- Employers Must Now Update the Fair Credit Reporting Act Notices Used in Their Background Check Programs
- January 11, 2013
- Law Firm: Vorys Sater Seymour Pease LLP - Columbus Office
Effective January 1, 2013, employers must use a new Fair Credit Reporting Act (FCRA) Summary of Rights form as part of their background check programs. The FCRA requires the Summary of Rights to be included: (1) as an enclosure with the pre-adverse action notice, which is sent when an employer decides to take an adverse action, based in whole or in part, on a consumer report; and (2) with the disclosure necessary to obtain "investigative consumer reports," which are consumer reports based on personal interviews conducted by a consumer reporting agency.
The new Summary of Rights indicates that the responsibility for interpreting the FCRA has been transferred from the Federal Trade Commission (FTC) to the Consumer Financial Protection Bureau (CFPB). In particular, the new Summary of Rights replaces the FTC's contact information with the CFPB's contact information.
As a reminder, the FCRA generally applies to employers who obtain background checks for employees or applicants through a third party service for a fee. Prior to obtaining what the FCRA refers to as a "consumer report," an employer must fully disclose to the individual that the employer may seek to obtain such information. The employer's disclosure must be clear and conspicuous. Further, it must be on a separate document that consists of only the disclosure. The only other document that can be lawfully included on the disclosure form is the authorization.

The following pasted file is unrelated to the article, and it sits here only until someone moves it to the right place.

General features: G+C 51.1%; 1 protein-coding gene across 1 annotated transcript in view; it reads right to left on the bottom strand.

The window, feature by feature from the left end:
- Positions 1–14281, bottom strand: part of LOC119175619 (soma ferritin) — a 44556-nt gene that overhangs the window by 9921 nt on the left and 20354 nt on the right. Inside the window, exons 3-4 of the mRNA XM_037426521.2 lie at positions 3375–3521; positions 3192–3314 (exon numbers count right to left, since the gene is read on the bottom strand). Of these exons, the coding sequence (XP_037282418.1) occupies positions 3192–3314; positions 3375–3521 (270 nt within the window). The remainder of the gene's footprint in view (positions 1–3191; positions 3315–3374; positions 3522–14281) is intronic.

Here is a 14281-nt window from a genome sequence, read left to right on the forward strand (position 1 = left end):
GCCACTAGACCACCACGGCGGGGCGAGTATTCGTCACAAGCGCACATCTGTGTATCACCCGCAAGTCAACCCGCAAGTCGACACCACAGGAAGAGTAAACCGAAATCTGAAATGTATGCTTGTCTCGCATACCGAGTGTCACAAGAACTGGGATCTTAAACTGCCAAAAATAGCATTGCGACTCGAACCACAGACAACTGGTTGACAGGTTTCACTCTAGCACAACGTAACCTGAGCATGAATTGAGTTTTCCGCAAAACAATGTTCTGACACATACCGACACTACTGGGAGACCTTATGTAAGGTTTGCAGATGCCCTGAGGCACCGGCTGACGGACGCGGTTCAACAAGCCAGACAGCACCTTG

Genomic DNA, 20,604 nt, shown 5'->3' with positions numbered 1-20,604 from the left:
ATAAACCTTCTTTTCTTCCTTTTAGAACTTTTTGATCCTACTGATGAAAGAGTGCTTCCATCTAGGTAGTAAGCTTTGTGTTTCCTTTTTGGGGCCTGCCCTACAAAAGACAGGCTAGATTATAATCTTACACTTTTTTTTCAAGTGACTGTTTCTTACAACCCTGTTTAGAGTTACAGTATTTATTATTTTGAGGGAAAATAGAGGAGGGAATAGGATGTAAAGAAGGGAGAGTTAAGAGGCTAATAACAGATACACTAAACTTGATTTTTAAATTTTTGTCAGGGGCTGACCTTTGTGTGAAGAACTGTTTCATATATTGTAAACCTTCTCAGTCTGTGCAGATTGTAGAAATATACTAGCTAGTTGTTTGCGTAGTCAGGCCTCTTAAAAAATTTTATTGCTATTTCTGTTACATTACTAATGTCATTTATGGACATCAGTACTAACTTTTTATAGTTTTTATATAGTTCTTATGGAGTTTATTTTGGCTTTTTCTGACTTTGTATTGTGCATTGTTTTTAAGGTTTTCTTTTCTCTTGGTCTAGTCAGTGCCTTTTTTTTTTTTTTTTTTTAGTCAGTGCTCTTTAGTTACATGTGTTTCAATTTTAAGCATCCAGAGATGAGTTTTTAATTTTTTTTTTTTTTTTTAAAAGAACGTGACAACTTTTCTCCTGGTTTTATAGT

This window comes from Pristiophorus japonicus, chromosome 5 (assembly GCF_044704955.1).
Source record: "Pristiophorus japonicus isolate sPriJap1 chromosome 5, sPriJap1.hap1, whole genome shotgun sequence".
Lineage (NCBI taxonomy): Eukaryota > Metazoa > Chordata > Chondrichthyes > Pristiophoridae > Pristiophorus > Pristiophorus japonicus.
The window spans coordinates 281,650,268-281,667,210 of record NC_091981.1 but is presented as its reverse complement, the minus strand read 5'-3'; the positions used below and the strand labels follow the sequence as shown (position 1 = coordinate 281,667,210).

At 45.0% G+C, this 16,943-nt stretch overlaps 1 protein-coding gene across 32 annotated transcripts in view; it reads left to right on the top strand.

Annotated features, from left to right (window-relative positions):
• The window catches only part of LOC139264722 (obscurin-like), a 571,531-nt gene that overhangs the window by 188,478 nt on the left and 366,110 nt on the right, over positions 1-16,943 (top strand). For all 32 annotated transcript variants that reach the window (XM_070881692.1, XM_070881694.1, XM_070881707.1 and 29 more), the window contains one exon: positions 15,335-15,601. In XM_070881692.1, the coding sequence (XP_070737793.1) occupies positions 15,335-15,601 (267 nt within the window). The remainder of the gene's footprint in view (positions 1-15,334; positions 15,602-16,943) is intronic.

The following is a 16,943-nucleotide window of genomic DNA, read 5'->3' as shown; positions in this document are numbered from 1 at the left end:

The individual must provide written authorization to obtain the report. The authorization can be a) on a separate form; b) included on the standard employment application; or c) included on the FCRA disclosure form.
Subsequently, employers deciding to take adverse action based in whole or in part on the consumer report must comply with certain pre-adverse action requirements. In particular, the employer must provide the individual with: (1) a pre-adverse action notice; (2) the new FCRA Summary of Rights discussed above; and (3) a copy of the consumer report.
If, after waiting the required amount of time, the employee or applicant has not notified the employer of any errors in the report, the employer may send an adverse action letter. If the employer actually takes adverse action against an applicant or employee, the employer is required to provide the individual with certain information, including, among other information, the contact information of the third party reporting service.